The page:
Personal Financial Statement FAQ - Canada


What is a personal financial statement?

A personal financial statement is a document that outlines an individual's financial situation. Assessing someone's financial situation is done by compiling a list of the individual's assets (e.g. cash, bank accounts, real estate, cars and investments) and a list of the individual's liabilities (e.g. credit card debt, mortgages and other loans). Subtracting the individual's total liabilities from their total assets will provide that individual's net worth.

Why do I need a personal financial statement?

There are many reasons why you may want a personal financial statement. You may require a personal financial statement in any of the following circumstances:

  • to obtain a loan;
  • to make a guarantee;
  • for various investment transactions;
  • to meet a co-op board's financial requirements;
  • to develop an estate, retirement, or other financial plan;
  • to develop strategies for minimizing income taxes;
  • to identify property under a divorce or separation proceeding; or
  • for the purposes of running for public office.

What does "net worth" mean?

Net worth is the difference between everything of value that a person owns and all the debts that that person owes. In short, a person's net worth is the value of all assets minus the value of all liabilities. If the person has more assets than liabilities, then that person has a positive net-worth. If the person has more liabilities than assets, then that person has a negative net worth.

What are assets?

Assets refer to anything that is owned by an individual or corporation that has a monetary value. Assets may include any of the following:

  • cash;
  • cash equivalents (e.g. Certificates of Deposit, money market accounts, bank accounts);
  • investments (e.g. stocks, bonds, mutual funds, savings bonds);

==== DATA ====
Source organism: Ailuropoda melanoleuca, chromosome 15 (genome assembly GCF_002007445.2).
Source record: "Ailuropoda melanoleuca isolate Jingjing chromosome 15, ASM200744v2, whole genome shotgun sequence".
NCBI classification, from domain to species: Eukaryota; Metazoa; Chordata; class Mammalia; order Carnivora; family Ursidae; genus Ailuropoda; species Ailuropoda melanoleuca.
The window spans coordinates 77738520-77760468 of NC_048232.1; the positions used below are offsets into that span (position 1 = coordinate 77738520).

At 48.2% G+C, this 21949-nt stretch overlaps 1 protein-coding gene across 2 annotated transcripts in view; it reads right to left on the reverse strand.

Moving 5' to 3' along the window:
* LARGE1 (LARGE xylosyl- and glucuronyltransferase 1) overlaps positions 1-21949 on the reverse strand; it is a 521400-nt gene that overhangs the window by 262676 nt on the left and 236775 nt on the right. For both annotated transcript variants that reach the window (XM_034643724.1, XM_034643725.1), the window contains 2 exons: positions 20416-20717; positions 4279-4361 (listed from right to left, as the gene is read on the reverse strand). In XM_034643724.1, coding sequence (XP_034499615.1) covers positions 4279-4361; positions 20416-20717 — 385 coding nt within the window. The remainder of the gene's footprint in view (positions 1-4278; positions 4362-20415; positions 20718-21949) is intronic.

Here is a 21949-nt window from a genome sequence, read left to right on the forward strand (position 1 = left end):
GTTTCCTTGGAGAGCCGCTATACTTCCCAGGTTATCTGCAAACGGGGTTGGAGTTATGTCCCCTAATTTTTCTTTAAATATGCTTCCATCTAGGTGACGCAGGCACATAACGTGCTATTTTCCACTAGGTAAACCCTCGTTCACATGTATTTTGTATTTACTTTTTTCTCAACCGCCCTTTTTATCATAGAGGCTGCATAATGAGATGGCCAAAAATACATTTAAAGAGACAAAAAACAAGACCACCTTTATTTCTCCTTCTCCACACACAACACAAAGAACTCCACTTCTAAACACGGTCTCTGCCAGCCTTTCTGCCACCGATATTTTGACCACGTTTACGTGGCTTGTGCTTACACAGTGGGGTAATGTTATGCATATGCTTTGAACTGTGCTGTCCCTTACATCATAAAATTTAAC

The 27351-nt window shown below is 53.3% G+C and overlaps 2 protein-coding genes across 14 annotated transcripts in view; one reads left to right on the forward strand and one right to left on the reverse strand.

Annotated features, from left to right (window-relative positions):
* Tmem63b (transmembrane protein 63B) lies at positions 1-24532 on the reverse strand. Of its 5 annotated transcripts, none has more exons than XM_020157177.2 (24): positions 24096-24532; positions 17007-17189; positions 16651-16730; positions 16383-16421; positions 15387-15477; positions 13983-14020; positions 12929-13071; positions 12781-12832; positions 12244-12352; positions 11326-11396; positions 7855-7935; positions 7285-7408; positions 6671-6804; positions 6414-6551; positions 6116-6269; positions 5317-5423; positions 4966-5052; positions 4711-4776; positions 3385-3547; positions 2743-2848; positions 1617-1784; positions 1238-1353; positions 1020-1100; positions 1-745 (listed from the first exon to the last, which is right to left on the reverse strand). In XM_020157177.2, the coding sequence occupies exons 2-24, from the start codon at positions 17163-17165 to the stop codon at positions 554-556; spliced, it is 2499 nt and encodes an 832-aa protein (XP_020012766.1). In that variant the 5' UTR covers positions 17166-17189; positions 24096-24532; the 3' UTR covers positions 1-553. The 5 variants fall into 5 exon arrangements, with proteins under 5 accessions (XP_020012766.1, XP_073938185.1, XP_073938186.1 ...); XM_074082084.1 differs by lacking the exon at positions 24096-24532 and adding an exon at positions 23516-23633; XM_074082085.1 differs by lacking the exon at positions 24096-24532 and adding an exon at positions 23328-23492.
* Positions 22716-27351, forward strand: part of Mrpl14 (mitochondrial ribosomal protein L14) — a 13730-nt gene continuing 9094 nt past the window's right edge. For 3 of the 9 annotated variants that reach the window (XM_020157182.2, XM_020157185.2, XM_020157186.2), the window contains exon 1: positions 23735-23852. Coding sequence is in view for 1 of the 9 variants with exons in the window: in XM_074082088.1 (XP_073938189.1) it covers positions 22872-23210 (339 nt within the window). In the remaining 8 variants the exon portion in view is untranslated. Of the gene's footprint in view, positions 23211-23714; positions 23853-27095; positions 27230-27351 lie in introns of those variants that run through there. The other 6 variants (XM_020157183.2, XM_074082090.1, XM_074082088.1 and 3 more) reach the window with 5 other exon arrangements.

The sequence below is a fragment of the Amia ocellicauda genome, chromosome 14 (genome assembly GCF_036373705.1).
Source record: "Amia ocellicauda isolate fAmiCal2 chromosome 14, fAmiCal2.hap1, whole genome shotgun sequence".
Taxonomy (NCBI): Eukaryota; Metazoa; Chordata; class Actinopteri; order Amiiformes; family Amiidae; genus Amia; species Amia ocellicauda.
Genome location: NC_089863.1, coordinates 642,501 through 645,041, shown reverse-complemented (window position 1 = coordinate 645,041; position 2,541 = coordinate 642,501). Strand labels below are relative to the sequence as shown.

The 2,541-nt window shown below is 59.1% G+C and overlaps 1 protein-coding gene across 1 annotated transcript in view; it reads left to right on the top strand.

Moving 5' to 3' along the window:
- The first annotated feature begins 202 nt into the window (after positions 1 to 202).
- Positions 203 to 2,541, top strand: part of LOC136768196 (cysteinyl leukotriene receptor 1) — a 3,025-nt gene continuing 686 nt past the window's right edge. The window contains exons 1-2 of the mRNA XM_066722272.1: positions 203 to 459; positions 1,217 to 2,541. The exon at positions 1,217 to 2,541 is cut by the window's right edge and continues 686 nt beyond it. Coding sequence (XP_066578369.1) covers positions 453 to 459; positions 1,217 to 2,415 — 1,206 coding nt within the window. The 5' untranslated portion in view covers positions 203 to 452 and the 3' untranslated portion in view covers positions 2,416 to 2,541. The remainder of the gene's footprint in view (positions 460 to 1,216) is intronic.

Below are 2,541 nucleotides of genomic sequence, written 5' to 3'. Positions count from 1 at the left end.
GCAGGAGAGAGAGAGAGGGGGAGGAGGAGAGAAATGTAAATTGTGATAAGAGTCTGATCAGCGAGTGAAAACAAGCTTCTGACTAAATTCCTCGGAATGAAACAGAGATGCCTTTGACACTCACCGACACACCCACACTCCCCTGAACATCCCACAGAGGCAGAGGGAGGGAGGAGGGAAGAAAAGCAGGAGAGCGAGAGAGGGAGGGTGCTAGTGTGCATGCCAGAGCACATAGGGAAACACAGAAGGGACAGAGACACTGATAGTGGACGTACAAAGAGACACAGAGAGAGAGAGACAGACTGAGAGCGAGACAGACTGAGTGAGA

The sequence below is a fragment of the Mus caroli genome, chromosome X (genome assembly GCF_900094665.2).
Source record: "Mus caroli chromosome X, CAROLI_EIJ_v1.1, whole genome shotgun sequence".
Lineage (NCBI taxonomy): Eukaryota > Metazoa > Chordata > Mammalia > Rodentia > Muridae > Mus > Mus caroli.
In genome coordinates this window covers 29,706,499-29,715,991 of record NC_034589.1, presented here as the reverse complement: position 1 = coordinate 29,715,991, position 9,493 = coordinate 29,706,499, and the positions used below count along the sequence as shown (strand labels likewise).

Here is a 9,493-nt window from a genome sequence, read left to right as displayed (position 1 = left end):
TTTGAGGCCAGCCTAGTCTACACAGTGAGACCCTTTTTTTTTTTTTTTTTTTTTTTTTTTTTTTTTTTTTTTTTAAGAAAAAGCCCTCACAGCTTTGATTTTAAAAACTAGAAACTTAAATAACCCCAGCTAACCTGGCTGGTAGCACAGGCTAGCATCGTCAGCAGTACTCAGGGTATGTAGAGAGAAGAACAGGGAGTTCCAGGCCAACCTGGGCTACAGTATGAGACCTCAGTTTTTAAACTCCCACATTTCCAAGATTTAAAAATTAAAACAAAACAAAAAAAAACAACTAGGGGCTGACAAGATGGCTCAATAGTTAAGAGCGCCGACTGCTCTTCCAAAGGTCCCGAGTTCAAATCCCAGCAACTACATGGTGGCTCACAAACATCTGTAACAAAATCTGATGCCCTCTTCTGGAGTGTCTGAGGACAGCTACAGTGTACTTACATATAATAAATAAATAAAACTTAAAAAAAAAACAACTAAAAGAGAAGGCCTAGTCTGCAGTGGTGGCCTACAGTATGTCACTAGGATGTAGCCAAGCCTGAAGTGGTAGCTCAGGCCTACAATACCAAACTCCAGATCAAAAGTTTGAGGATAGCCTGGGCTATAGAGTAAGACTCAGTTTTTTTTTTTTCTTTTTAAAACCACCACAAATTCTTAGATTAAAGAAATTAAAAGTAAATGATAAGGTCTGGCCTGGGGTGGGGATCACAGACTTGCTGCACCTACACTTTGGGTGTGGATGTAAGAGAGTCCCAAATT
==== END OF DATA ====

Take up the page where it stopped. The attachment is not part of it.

• retirement funds, (e.g. 401(k) or 403(b) plans, Individual Retirement Accounts (IRAs), Registered Retirement Savings Plans (RRSPs));
  • real estate;
  • personal property (e.g. cars, boats, planes);
  • household goods (e.g. furniture, antiques, jewelry); and
  • claims against others.

What are liabilities?

Liabilities refer to financial obligations, debts or claims owed by an individual or corporation to another party. Liabilities may include any of the following:

  • loans (e.g. mortgage, student loans, bank loans, car loans);
  • credit card balances (e.g. Visa or Mastercard; department store cards);
  • taxes owed (e.g. real estate taxes or income taxes);
  • child support and other financial obligations; or
  • any miscellaneous amounts that are owed.

What are "contingent liabilities"

Contingent liabilities are potential debts that you will be responsible for if certain events occur in the future. Contingent liabilities may arise from any of the following:

  • pending lawsuits;
  • disputed claims;
  • cases under appeal;
  • possible tax assessments; or
  • contract disputes.

What is a secured debt?

A secured debt is a debt backed by collateral. Lenders ask for debts to be secured in order to minimize the risks related to lending. For instance, a mortgage is considered a secured debt because the lender can seize the property to pay off the debt if the borrower defaults.

What is an "endorser" or "guarantor"?

An endorser or guarantor is a person who agrees to pay any losses directly to the lender should the debtor default. If you are an endorser or guarantor, you are in effect, assuming the financial responsibilities of another person(s) debt if they default on their loan payments.

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